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Homegrown ginger and post rain action

Phil Dudman

Phil Dudman

March 2, 2012

OK, I’m a bit of a raver when I get going, and one thing that’s guaranteed to get me going every time is ginger. You see it’s so incredibly easy to grow and I’ve been on a bit of a mission to get ginger lovers everywhere to start growing it. In fact I’m so committed to this cause, that I’ve made videos about how to do it… and you can watch one here, but if you could just stay with me for a bit longer, there’s something else I want to say.

Ginger is easy to grow in the home garden even in cooler climates

You probably know… ginger is a tropical crop… the Sunshine Coast in South East Queensland is a famous growing area… but even if you live in southern Australia, you can have a go at growing your own. It’s all about creating a suitable microclimate, and it’s easy to do. Just choose a warm sunny spot in front of a north facing wall where you can imitate the kind of hot steamy conditions that ginger loves, and if you grow it in a pot, then the reflective heat from the wall will help to warm up the growing medium as well. The time to plant is in spring because it needs a long warm summer to grow, so mark that in your diary. I’m just starting to harvest my ginger now – and the video I’ve prepared shows the bountiful return I’ve gained from a single pot. Check it out, and do be sure to have a go at growing it… you’ll be delighted at how easy it is.

Post Rain Action

It’s been a wet and soggy summer in sub-tropical Australia, and it has taken its toll in the vegie patch. I know a lot of you are losing valuable crops due to fungal disease and root rot. Some plants like tomatoes and eggplants may carry on into the autumn if you’re diligent about removing diseased materialand feeding them up to get them actively growing. In some cases, it’s best to cut your losses and get on with the next generation of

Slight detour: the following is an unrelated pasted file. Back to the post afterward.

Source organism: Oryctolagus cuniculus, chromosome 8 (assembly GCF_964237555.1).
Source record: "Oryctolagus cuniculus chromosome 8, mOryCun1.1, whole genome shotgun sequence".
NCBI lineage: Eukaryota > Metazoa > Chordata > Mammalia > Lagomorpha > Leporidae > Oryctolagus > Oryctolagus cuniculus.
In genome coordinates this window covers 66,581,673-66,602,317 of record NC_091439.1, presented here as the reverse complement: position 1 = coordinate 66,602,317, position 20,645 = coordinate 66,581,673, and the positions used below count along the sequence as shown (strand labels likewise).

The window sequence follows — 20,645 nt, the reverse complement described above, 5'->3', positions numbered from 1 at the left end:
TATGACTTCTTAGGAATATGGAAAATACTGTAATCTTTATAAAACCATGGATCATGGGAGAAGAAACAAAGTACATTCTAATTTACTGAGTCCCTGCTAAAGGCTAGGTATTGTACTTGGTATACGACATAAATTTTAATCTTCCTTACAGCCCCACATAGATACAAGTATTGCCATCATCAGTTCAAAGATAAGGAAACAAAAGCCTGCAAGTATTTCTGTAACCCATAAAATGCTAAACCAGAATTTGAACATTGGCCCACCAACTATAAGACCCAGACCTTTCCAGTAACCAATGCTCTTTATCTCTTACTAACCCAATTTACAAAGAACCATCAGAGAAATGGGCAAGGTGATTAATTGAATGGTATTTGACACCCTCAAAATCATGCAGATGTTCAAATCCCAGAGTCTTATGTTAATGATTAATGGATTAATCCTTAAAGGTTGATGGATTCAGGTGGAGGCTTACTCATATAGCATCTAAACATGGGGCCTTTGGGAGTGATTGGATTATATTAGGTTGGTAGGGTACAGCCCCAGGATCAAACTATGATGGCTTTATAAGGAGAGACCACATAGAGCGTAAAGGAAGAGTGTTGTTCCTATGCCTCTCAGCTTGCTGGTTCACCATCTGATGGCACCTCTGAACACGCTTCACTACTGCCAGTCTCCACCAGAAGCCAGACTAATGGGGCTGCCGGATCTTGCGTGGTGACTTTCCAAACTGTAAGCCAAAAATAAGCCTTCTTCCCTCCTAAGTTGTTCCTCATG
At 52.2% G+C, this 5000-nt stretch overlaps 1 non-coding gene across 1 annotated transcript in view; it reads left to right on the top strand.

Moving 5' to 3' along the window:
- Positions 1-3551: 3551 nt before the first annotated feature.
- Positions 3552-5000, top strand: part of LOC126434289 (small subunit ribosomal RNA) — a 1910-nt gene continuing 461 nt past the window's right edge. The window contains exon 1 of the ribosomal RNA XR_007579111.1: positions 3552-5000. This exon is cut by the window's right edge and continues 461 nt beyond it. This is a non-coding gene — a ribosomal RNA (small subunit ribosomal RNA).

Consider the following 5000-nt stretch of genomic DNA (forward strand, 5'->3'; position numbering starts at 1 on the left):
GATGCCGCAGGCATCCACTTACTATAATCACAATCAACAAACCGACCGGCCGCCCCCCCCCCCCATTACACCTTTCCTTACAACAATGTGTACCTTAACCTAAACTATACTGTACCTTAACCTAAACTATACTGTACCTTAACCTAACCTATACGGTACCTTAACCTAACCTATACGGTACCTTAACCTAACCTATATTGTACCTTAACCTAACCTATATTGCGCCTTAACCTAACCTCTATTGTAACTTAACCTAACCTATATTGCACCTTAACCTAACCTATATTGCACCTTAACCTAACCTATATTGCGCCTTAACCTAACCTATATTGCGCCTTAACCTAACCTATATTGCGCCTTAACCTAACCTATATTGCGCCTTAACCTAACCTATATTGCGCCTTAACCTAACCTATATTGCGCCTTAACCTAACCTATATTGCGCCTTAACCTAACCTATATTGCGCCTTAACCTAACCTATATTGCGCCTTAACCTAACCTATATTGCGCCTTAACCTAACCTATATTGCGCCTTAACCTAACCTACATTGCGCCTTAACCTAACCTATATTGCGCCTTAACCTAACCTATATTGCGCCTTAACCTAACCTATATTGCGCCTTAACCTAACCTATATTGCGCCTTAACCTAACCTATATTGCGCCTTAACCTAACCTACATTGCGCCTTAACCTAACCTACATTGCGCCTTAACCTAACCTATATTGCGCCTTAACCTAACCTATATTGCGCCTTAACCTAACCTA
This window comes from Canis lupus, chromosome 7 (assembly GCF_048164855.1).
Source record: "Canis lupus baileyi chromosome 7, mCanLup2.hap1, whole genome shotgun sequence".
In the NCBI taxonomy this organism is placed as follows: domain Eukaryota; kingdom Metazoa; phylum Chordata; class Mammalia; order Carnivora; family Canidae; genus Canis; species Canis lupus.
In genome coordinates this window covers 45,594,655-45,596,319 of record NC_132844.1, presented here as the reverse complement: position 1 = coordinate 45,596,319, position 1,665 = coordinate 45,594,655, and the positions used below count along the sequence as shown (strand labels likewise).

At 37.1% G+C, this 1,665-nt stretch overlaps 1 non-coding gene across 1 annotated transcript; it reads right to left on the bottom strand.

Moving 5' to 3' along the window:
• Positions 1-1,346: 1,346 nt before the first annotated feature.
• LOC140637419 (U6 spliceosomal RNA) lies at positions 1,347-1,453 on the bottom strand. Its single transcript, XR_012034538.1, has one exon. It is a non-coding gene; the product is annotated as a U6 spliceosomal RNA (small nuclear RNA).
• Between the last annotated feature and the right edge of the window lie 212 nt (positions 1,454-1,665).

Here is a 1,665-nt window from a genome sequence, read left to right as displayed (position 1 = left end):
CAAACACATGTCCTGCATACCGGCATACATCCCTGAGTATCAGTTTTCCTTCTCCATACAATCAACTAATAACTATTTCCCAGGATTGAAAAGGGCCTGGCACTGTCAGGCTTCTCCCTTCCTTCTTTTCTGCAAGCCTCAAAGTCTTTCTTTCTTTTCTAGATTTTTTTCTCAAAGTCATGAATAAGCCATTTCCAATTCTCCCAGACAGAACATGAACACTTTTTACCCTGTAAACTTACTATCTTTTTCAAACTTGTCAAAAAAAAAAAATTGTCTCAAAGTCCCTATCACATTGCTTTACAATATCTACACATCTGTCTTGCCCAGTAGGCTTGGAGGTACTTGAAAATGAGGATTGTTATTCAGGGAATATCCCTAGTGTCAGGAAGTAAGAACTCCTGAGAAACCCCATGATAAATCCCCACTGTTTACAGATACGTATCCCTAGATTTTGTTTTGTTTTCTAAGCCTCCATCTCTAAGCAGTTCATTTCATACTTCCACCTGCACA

I’m sowing seed now for winter crops like kale

food crops. In warm coastal areas, it’s not too late to get in some more seedlings of tomatoes, zucchini, cucumbers, corn as well as beans… all those summer things… and if you get in quick you’ll enjoy a good return before the cold sets in. I’m also getting a start on winter crops. Just last week I was sowing seed into trays, mainly the cabbage family… broccoli, kale, and of course cabbage… I’m also laying down some coriander, onions, leeks, lettuces, silver beet and beetroot, and once they’re up, I’ll be potting them into 100mm pots to grow them on… just so that if we get a few really hot days, which we will, I can move all my sensitive babies into a cool protected spot until that horrible hot sun recedes.

Cut back ragged rose bushes to enjoy autumn flowers

Rose bushes are also looking raggedy after the rain, but don’t despair loves because this is a prime time for giving them a big overhaul and if you do, you’ll be rewarded with a bounty of beautiful blooms in autumn… and in the subtropics, that’s when we enjoy our very best roses. So this week, get out those secateurs, cut off all that ugly diseased material… be brutal if you must, it doesn’t matter… then give the plants a good feed, water it in well over the next few weeks and… kaboom… watch in awe as it erupts into a flurry of fresh growth with juicy plump buds that will burst open into the most beautiful roses you’ve every grown! Trust me!

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